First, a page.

A silence as of love and awe overcame us, as we looked at Him (H.M. Balyuzi, ‘Abdu’l-Bahá - The Centre of the Covenant, p. 143)
Bahá’u’lláh says there is a sign (from God) in every phenomenon: the sign of the intellect is contemplation and the sign of contemplation is silence, because it is impossible for a man to do two things at one time—he cannot both speak and meditate.
(‘Abdu’l-Bahá, Paris Talks, p. 174)
Ere long the symphony of the Kingdom shall silence all the other noises.
(‘Abdu’l-Bahá, Tablets of ‘Abdu’l-Bahá v1, p. 222)
First Step. - Pray and meditate about it. Use the prayers of the Manifestations as they have the greatest power. Then remain in the silence of contemplation for a few minutes.
(Shoghi Effendi, Principles of Bahá’í Administration, p. 90)
He must … observe silence and refrain from idle talk. For the tongue is a smoldering fire, and excess of speech a deadly poison. Material fire consumeth the body, whereas the fire of the tongue devoureth both heart and soul. The force of the former lasteth but for a time, whilst the effects of the latter endureth a century.
(Bahá’u’lláh, Gleanings from the Writings of Bahá’u’lláh, p. 264)
He [the Báb], no doubt, must have retired, in the silence of this moonlit night, to a place where He can seek undisturbed communion with God.
(Shoghi Effendi, The Dawn-Breakers, p. 227)
I have only the memory of an impressive silence most unusual at such functions.
(Howard Colby Ives, Portals to Freedom, p. 28)
If you see something wrong, let your silence be your only comment.
(The Diary of Juliet Thompson)
It behooveth you to remain silent before His Throne, for indeed of all the things which have been created between heaven and earth nothing on that Day will be deemed more fitting than the observance of silence.
(The Báb, Selections from the Writings of the Báb, p. 164)
Let him sit in silence to hearken to the verses of God, the Sovereign, the Almighty, the All-Praised.
(Bahá’u’lláh, Synopsis and Codification of the Kitáb-i-Aqdas, p. 61)
Man’s ignorance, his cruelty, his ungodliness, his selfishness, his insincerity and all his sins and shortcomings are tools of torture inflicting painful wounds upon the souls of the Chosen Ones of God, who have no alternative but to bear them in silence with resignation and submissiveness, as in the case of ‘Abdu’l-Bahá. One act of unfaithfulness—even a glance betraying the insincerity of the individual or an unworthy thought emanating from his mind—is painful torture to them. But they seldom reveal the shortcomings of men or dwell on their own pain and suffering.
(Adib Taherzadeh, The Child of the Covenant, p. 227)
Siyyid Kazim was often heard to remark that certain ones among his disciples, though they occupied the lowliest of seats, and observed the strictest silence, were none the less so exalted in the sight of God that he himself felt unworthy to rank among their servants.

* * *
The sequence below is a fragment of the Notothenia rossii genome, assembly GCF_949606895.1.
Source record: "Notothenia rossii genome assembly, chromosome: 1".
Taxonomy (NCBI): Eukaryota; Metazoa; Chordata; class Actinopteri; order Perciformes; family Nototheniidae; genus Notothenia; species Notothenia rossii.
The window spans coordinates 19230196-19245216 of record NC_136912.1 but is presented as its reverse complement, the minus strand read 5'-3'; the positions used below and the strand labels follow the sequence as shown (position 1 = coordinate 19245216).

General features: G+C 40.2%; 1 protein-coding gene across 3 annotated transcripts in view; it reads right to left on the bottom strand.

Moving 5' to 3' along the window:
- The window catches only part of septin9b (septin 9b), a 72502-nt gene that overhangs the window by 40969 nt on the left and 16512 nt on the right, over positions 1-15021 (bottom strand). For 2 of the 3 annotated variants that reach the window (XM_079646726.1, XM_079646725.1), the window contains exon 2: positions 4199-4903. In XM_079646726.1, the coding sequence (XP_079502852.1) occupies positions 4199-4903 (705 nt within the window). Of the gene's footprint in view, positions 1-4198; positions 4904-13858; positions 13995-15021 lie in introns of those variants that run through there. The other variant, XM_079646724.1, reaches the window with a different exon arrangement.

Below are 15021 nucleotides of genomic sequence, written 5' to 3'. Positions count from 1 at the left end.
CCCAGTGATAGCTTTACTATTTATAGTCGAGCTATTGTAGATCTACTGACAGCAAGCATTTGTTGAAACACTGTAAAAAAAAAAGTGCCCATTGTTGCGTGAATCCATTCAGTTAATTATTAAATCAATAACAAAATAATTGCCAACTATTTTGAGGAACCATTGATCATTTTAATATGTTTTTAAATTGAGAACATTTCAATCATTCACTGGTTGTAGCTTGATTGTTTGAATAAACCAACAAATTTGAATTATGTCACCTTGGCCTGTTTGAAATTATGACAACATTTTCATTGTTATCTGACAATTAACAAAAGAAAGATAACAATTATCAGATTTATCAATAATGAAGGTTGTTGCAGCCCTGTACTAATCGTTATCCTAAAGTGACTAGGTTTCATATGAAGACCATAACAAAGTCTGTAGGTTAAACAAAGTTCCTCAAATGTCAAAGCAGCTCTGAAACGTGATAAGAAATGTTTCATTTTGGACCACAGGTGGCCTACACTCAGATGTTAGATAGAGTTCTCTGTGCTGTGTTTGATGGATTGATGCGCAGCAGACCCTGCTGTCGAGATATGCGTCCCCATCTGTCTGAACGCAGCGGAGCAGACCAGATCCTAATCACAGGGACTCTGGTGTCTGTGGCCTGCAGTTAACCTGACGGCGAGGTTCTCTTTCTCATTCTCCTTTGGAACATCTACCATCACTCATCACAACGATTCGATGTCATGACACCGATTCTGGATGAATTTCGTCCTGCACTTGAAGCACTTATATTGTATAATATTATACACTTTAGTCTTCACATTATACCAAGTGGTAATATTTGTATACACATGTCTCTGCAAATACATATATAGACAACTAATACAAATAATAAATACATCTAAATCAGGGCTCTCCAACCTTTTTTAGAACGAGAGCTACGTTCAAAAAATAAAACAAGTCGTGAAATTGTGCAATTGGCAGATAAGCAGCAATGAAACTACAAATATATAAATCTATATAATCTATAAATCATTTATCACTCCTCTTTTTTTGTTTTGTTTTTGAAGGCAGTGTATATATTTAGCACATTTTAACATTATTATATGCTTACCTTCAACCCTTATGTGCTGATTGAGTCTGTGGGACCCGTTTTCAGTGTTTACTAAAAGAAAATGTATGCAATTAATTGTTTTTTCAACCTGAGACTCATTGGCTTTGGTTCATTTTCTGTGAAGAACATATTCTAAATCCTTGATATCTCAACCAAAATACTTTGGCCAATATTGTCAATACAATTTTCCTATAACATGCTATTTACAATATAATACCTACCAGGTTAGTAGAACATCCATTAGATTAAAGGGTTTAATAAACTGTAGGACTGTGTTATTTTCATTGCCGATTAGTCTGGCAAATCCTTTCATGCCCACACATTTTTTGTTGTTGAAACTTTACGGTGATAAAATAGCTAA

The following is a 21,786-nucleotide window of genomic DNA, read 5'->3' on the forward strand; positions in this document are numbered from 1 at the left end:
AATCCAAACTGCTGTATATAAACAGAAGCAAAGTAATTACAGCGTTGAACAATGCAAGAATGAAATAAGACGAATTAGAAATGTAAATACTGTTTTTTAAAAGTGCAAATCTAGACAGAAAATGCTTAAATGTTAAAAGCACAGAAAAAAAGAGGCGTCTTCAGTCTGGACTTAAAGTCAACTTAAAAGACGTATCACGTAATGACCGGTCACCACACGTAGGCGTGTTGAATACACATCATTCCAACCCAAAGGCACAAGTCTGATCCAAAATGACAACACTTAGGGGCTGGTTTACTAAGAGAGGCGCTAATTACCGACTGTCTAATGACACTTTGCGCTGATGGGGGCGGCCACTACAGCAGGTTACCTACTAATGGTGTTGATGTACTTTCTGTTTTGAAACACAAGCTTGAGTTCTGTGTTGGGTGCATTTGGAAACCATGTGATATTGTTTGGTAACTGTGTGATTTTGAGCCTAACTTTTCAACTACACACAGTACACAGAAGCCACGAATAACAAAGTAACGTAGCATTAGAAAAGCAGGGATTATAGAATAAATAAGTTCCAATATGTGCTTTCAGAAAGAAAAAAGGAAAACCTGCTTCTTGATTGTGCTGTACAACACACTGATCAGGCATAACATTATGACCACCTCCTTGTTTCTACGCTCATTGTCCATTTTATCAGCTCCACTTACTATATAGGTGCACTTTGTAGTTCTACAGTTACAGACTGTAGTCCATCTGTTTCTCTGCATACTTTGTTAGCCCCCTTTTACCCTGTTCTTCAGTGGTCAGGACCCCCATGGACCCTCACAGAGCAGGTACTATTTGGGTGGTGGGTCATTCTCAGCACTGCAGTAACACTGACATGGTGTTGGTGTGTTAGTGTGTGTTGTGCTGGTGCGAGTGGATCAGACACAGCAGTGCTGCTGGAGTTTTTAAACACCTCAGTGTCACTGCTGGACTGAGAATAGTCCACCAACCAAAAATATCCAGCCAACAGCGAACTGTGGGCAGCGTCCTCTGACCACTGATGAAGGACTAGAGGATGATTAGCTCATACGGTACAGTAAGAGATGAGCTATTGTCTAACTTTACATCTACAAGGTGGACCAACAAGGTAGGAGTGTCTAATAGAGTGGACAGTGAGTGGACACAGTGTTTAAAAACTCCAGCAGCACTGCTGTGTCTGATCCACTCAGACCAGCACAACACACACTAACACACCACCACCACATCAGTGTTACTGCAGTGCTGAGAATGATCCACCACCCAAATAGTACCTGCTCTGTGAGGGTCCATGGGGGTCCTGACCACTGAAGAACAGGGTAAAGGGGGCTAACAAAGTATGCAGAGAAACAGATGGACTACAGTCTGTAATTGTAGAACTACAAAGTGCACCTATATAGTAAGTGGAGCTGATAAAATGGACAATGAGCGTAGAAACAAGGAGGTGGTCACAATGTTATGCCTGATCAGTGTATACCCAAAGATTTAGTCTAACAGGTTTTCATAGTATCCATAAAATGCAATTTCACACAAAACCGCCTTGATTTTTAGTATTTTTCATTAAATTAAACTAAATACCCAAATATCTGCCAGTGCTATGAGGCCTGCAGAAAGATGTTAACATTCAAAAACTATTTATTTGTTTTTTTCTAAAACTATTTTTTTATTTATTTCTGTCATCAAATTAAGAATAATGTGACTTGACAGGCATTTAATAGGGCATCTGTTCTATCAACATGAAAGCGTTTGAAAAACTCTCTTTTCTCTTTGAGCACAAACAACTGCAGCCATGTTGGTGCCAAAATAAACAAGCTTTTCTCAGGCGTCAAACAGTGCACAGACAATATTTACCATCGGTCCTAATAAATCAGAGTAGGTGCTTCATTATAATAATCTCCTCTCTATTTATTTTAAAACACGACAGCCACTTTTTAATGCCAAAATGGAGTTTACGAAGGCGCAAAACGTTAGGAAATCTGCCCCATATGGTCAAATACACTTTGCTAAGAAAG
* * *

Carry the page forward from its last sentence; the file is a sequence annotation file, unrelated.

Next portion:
(Shoghi Effendi, The Dawn-Breakers, p. 71)
The essence of true safety is to observe silence, to look at the end of things and to renounce the world.
(Bahá’u’lláh, Tablets of Bahá’u’lláh, p. 156)
The silence he [Quddus] observed and the modesty of his behaviour distinguished him from the rest of his companions.
(Shoghi Effendi, The Dawn-Breakers, p. 71)
There was a moment of silence; then He said: ‘What is it, Juliet, that you are pondering so deeply?’
(H.M. Balyuzi, ‘Abdu’l-Bahá - The Centre of the Covenant, p. 222)
[To John Bosch, an early believer in the West] He said, “You are doing well. I am satisfied with you. With you it is not the movements of the lips, nor the tongue. With you it is the heart that speaks. With you it is silence that speaks and radiates.”
(Marzieh Gail, Dawn Over Mount Hira, p. 207)
Truly, as the outer silence deepened, my heart burned within me as He talked with me on the way.
(Adib Taherzadeh, The Revelation of Bahá’u’lláh v 3, p. 339)
Turning old pages, looking at drawings and rare photos, you can get yourself back into mid-19th century Persia again, feel yourself under that tender sky, sheathed in that very silence, breathing the warm smell of summer roses, setting your lips to tea with the lime juice and sugar, and since it was in a holder of silver filigree, not burning your fingers on the glass.
(Marzieh Gail, Dawn Over Mount Hira, p. 64)
Verily, be not grieved if a thing ye asked of Him remaineth unanswered, inasmuch as He hath been commanded by God to observe silence, a silence which is in truth praiseworthy.
(The Báb, Selections from the Writings of the Báb, p. 48)
We sat in silence for some time and then a message came.
(H.M. Balyuzi, ‘Abdu’l-Bahá - The Centre of the Covenant, p. 236)
When I returned to the Holy Land two years later, and visited the Shrine of Bahá’u’lláh one day after sunset, I was overcome by the serene beauty of the whole garden, lit by the generous system of illumination that the Guardian had developed, which added an element of mystery and wonder. It is like fairyland, I was repeating to myself, overwhelmed by the bliss of silence and solitude - the true ‘Celestial City‘, where the certainty of God’s presence was filling my soul with rapture and joy.
(Ugo Giachery, Shoghi Effendi - Recollections)
When the [members of the Society of] Friends assemble in their Meeting House, they sit in silence and contemplate. Their leader proposes a certain problem, saying to the assembly, “This is the problem on which to meditate.” Then, freeing their minds from everything else, they sit quietly and reflect, and before long the answer is revealed to them. Many abstruse divine questions are solved by means of this illumination.
(Bahá’í Scriptures, p. 322)
… others stood in silence rapt in spiritual communion with Him.
(Adib Taherzadeh, The Revelation of Bahá’u’lláh v 3, p. 397)